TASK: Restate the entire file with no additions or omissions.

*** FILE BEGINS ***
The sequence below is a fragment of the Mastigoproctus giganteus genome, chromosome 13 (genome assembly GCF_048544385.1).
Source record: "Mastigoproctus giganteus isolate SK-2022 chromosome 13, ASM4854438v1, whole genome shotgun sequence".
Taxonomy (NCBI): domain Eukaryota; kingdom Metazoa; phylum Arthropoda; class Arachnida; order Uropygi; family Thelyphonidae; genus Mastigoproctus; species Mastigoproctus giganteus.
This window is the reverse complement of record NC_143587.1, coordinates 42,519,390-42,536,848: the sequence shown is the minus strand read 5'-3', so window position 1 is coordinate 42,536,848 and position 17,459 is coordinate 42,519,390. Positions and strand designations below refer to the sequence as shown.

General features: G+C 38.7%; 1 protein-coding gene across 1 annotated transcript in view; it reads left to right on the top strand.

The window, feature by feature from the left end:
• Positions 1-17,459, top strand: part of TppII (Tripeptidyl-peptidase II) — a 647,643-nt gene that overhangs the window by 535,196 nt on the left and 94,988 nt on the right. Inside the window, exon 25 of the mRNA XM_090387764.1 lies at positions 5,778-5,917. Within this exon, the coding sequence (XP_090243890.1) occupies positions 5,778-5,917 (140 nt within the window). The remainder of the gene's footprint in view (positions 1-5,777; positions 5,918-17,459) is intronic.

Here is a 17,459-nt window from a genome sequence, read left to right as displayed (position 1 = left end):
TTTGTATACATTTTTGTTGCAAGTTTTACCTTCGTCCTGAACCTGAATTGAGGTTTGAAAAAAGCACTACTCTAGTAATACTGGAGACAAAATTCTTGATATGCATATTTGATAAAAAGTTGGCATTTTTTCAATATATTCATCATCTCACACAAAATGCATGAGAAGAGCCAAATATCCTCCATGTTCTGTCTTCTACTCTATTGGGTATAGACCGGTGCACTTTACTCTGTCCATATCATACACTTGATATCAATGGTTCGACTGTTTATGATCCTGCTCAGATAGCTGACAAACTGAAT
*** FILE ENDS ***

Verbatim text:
The sequence below is a fragment of the Mastigoproctus giganteus genome, chromosome 13 (genome assembly GCF_048544385.1).
Source record: "Mastigoproctus giganteus isolate SK-2022 chromosome 13, ASM4854438v1, whole genome shotgun sequence".
Taxonomy (NCBI): domain Eukaryota; kingdom Metazoa; phylum Arthropoda; class Arachnida; order Uropygi; family Thelyphonidae; genus Mastigoproctus; species Mastigoproctus giganteus.
This window is the reverse complement of record NC_143587.1, coordinates 42,519,390-42,536,848: the sequence shown is the minus strand read 5'-3', so window position 1 is coordinate 42,536,848 and position 17,459 is coordinate 42,519,390. Positions and strand designations below refer to the sequence as shown.

General features: G+C 38.7%; 1 protein-coding gene across 1 annotated transcript in view; it reads left to right on the top strand.

The window, feature by feature from the left end:
• Positions 1-17,459, top strand: part of TppII (Tripeptidyl-peptidase II) — a 647,643-nt gene that overhangs the window by 535,196 nt on the left and 94,988 nt on the right. Inside the window, exon 25 of the mRNA XM_090387764.1 lies at positions 5,778-5,917. Within this exon, the coding sequence (XP_090243890.1) occupies positions 5,778-5,917 (140 nt within the window). The remainder of the gene's footprint in view (positions 1-5,777; positions 5,918-17,459) is intronic.

Here is a 17,459-nt window from a genome sequence, read left to right as displayed (position 1 = left end):
TTTGTATACATTTTTGTTGCAAGTTTTACCTTCGTCCTGAACCTGAATTGAGGTTTGAAAAAAGCACTACTCTAGTAATACTGGAGACAAAATTCTTGATATGCATATTTGATAAAAAGTTGGCATTTTTTCAATATATTCATCATCTCACACAAAATGCATGAGAAGAGCCAAATATCCTCCATGTTCTGTCTTCTACTCTATTGGGTATAGACCGGTGCACTTTACTCTGTCCATATCATACACTTGATATCAATGGTTCGACTGTTTATGATCCTGCTCAGATAGCTGACAAACTGAAT